In this tutorial you will learn how to open a .tiff file in Jupyter Notebook and learn about kernels.
The goal of the activity is simply to ensure that you have basic
familiarity with Jupyter Notebooks and that the environment, especially the
gdal package is correctly set up before you pursue more programming tutorials. If you already
are familiar with Jupyter Notebooks using Python, you may be able to complete the
assignment without working through the instructions.
This will be accomplished by: *Create a new Jupyter kernel *Download a GEOTIFF file *Import file onto Jupyter Notebooks *Check the raster size
Assignment: Open a Tiff File in Jupyter Notebook
Set up Environment
First, we will set up the environment as you would need for each of the live coding sections of the Data Institute. The following directions are copied over from the Data Institute Set up Materials.
In your terminal application, navigate to the directory (
cd) that where you
want the Jupyter Notebooks to be saved (or where they already exist).
We need to create a new Jupyter kernel for the Python 3.8 conda environment (py38) that Jupyter Notebooks will use.
In your Command Prompt/Terminal, type:
python -m ipykernel install --user --name py34 --display-name "Python 3.8 NEON-RSDI"
In your Command Prompt/Terminal, navigate to the directory (
cd) that you
created last week in the GitHub materials. This is where the Jupyter Notebook
will be saved and the easiest way to access existing notebooks.
###Open Jupyter Notebook Open Jupyter Notebook by typing into a command terminal:
Once the notebook is open, check which version of Python you are in.
# Check what version of Python. Should be 3.8. import sys sys.version
To ensure that the correct kernel will operate, navigate to Kernel in the menu, select Kernel/Restart Kernel And Clear All Outputs.To ensure that the correct kernel will operate, navigate to Kernel in the menu, select "Restart/Restart & Clear Output". Source: National Ecological Observatory Network (NEON)
You should now be able to work in the notebook.
#Download the digital terrain model (GEOTIFF file) Download the NEON GeoTiFF file of a digital terrain model (dtm) of the San Joaquin Experimental Range. Click this link to download dtm data: https://ndownloader.figshare.com/articles/2009586/versions/10. This will download a zippped full of data originally from a NEON data carpentry tutorial (https://datacarpentry.org/geospatial-workshop/data/).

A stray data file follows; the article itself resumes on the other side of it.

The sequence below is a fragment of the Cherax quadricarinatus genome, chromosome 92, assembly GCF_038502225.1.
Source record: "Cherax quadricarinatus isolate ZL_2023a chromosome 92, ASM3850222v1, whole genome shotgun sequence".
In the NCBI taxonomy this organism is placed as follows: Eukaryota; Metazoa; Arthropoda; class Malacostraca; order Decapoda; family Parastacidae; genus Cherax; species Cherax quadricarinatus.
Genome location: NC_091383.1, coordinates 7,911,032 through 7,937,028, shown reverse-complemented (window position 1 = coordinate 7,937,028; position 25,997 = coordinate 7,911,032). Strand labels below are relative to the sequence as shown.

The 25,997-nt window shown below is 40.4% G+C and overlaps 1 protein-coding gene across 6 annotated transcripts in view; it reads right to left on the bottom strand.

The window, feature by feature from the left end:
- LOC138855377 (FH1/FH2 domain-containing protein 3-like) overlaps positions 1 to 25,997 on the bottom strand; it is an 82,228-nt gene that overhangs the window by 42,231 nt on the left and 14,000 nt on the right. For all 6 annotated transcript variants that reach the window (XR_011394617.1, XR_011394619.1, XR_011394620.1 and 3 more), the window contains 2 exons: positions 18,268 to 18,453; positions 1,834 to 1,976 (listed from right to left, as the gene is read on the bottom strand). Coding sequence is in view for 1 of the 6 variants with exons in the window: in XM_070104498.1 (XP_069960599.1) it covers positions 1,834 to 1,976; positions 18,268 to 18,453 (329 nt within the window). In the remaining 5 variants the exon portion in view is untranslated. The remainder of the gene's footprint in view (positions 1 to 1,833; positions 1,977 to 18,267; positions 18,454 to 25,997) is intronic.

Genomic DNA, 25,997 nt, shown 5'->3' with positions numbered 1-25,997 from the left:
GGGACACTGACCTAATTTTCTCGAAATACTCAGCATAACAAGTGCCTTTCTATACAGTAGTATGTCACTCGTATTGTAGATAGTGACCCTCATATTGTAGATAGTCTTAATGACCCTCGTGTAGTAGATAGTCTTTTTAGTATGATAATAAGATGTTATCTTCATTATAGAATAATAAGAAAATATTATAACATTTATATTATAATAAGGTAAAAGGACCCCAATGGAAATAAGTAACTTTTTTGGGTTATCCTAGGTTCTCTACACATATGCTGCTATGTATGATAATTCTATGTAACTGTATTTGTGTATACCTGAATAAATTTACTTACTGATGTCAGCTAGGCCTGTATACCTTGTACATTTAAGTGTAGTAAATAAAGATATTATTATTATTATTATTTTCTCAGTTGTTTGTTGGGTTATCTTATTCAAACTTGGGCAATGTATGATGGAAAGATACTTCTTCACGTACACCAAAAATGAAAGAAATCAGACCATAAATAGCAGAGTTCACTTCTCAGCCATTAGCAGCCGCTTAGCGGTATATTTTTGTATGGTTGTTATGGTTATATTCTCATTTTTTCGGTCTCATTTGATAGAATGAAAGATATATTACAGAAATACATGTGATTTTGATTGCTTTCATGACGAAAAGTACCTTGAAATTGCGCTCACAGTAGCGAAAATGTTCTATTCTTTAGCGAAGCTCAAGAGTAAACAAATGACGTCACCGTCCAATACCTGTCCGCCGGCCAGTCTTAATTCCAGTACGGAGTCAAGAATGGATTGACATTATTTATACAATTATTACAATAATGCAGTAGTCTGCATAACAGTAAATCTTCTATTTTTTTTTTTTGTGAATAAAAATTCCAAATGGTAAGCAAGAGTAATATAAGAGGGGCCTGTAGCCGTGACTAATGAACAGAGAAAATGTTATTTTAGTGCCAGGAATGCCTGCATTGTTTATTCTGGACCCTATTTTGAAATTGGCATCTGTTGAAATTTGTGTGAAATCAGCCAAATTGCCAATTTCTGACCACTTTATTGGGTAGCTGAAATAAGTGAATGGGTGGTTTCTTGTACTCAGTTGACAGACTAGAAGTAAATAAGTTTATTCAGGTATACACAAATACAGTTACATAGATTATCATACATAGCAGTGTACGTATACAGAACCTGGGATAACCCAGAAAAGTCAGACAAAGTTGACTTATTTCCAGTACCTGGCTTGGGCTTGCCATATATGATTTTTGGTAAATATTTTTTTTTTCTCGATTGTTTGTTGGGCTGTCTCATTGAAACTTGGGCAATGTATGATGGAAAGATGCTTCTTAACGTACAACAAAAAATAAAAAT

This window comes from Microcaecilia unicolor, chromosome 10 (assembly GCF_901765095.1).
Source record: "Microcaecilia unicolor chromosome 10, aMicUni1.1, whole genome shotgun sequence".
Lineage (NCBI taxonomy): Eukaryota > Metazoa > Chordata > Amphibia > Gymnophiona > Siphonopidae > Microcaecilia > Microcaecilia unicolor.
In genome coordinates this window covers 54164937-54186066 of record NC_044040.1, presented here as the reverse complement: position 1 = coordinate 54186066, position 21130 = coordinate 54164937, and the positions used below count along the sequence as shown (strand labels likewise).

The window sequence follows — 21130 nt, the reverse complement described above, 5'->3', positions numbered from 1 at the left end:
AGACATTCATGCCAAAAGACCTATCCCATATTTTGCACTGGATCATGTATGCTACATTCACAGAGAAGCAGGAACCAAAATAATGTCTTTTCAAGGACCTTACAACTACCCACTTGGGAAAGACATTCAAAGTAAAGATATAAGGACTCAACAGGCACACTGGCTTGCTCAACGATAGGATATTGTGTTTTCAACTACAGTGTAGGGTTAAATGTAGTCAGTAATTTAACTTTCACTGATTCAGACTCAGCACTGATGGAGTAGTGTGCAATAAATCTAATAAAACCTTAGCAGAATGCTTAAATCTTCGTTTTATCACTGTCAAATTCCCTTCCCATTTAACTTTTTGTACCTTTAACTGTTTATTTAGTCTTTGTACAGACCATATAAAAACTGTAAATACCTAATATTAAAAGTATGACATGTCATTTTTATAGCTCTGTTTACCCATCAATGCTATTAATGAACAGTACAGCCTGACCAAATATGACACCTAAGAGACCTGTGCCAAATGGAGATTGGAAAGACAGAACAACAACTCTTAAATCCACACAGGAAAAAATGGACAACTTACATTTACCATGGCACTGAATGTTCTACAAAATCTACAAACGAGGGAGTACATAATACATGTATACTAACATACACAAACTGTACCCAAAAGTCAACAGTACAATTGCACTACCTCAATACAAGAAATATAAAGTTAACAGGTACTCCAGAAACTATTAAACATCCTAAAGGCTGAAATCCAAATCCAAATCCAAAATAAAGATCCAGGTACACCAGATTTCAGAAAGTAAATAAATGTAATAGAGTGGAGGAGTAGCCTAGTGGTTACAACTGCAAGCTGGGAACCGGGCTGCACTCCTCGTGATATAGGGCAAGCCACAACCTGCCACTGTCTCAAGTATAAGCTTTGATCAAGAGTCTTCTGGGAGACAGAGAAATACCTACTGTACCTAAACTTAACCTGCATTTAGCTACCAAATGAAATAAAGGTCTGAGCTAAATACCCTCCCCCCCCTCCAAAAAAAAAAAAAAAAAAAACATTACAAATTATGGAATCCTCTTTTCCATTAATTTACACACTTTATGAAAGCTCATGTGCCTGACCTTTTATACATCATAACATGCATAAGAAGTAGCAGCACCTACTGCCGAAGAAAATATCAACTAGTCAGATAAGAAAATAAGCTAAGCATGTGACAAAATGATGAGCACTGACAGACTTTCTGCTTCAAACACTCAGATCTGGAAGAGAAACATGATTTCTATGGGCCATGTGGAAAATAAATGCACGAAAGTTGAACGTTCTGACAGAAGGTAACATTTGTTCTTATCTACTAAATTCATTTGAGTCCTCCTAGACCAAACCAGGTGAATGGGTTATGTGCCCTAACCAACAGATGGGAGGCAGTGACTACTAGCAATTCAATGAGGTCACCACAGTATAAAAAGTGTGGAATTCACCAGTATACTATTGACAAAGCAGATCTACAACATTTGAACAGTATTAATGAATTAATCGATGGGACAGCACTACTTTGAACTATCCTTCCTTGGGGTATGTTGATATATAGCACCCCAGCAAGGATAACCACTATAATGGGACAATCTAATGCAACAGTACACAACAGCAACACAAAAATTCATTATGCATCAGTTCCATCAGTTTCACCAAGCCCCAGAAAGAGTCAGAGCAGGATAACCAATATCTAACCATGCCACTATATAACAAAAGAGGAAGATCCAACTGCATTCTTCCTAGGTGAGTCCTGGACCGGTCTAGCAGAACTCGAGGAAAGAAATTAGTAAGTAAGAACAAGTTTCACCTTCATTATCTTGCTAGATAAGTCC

Once downloaded, navigate through the folder to C:NEON-DS-Airborne-Remote-Sensing.zip\NEON-DS-Airborne-Remote-Sensing\SJER\DTM and save this file onto your own personal working directory. .
###Open GEOTIFF file in Jupyter Notebooks using gdal
gdal package that occasionally has problems with some versions of Python.
Therefore test out loading it using:
If you have trouble, ensure that 'gdal' is installed on your current environment.
Establish your directory
Place the downloaded dtm file in a repository of your choice (or your current working directory). Navigate to that directory. wd= '/your-file-path-here' #Input the directory to where you saved the .tif file
Import the TIFF
Import the NEON GeoTiFF file of the digital terrain model (DTM)
from San Joaquin Experimental Range. Open the file using the
gdal.Open command.Determine the size of the raster and (optional) plot the raster.
#Use GDAL to open GEOTIFF file stored in your directory SJER_DTM = gdal.Open(wd + 'SJER_dtmCrop.tif')>
#Determine the raster size.
Add in both code chunks and text (markdown) chunks to fully explain what is done. If you would like to also plot the file, feel free to do so.
Push .ipynb to GitHub.
When finished, save as a .ipynb file.
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